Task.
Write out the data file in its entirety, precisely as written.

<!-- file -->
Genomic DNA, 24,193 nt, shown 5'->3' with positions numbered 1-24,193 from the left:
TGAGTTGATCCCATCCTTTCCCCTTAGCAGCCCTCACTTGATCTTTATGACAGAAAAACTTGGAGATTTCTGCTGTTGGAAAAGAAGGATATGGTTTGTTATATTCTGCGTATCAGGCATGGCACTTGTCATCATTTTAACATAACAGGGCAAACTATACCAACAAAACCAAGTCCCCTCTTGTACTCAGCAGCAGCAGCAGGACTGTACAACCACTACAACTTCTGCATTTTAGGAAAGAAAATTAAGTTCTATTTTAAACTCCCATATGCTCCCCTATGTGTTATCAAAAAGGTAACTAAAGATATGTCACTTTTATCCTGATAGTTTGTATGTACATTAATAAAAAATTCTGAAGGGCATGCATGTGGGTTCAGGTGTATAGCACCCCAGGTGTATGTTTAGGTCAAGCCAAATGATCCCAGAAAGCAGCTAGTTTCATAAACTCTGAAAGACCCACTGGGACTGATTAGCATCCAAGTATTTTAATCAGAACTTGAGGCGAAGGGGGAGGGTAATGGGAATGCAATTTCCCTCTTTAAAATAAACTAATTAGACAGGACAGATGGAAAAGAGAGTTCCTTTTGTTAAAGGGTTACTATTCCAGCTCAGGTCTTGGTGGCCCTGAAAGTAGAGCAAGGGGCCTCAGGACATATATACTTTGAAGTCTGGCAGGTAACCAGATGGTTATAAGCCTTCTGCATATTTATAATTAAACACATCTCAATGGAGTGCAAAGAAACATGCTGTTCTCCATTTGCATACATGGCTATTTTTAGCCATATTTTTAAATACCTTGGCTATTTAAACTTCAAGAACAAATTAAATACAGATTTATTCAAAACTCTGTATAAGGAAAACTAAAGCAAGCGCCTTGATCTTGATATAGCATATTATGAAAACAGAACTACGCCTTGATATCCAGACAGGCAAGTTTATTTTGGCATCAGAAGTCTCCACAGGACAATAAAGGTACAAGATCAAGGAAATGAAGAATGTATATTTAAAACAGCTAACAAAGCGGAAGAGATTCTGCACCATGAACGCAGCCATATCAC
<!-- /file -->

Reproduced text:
Genomic DNA, 24,193 nt, shown 5'->3' with positions numbered 1-24,193 from the left:
TGAGTTGATCCCATCCTTTCCCCTTAGCAGCCCTCACTTGATCTTTATGACAGAAAAACTTGGAGATTTCTGCTGTTGGAAAAGAAGGATATGGTTTGTTATATTCTGCGTATCAGGCATGGCACTTGTCATCATTTTAACATAACAGGGCAAACTATACCAACAAAACCAAGTCCCCTCTTGTACTCAGCAGCAGCAGCAGGACTGTACAACCACTACAACTTCTGCATTTTAGGAAAGAAAATTAAGTTCTATTTTAAACTCCCATATGCTCCCCTATGTGTTATCAAAAAGGTAACTAAAGATATGTCACTTTTATCCTGATAGTTTGTATGTACATTAATAAAAAATTCTGAAGGGCATGCATGTGGGTTCAGGTGTATAGCACCCCAGGTGTATGTTTAGGTCAAGCCAAATGATCCCAGAAAGCAGCTAGTTTCATAAACTCTGAAAGACCCACTGGGACTGATTAGCATCCAAGTATTTTAATCAGAACTTGAGGCGAAGGGGGAGGGTAATGGGAATGCAATTTCCCTCTTTAAAATAAACTAATTAGACAGGACAGATGGAAAAGAGAGTTCCTTTTGTTAAAGGGTTACTATTCCAGCTCAGGTCTTGGTGGCCCTGAAAGTAGAGCAAGGGGCCTCAGGACATATATACTTTGAAGTCTGGCAGGTAACCAGATGGTTATAAGCCTTCTGCATATTTATAATTAAACACATCTCAATGGAGTGCAAAGAAACATGCTGTTCTCCATTTGCATACATGGCTATTTTTAGCCATATTTTTAAATACCTTGGCTATTTAAACTTCAAGAACAAATTAAATACAGATTTATTCAAAACTCTGTATAAGGAAAACTAAAGCAAGCGCCTTGATCTTGATATAGCATATTATGAAAACAGAACTACGCCTTGATATCCAGACAGGCAAGTTTATTTTGGCATCAGAAGTCTCCACAGGACAATAAAGGTACAAGATCAAGGAAATGAAGAATGTATATTTAAAACAGCTAACAAAGCGGAAGAGATTCTGCACCATGAACGCAGCCATATCAC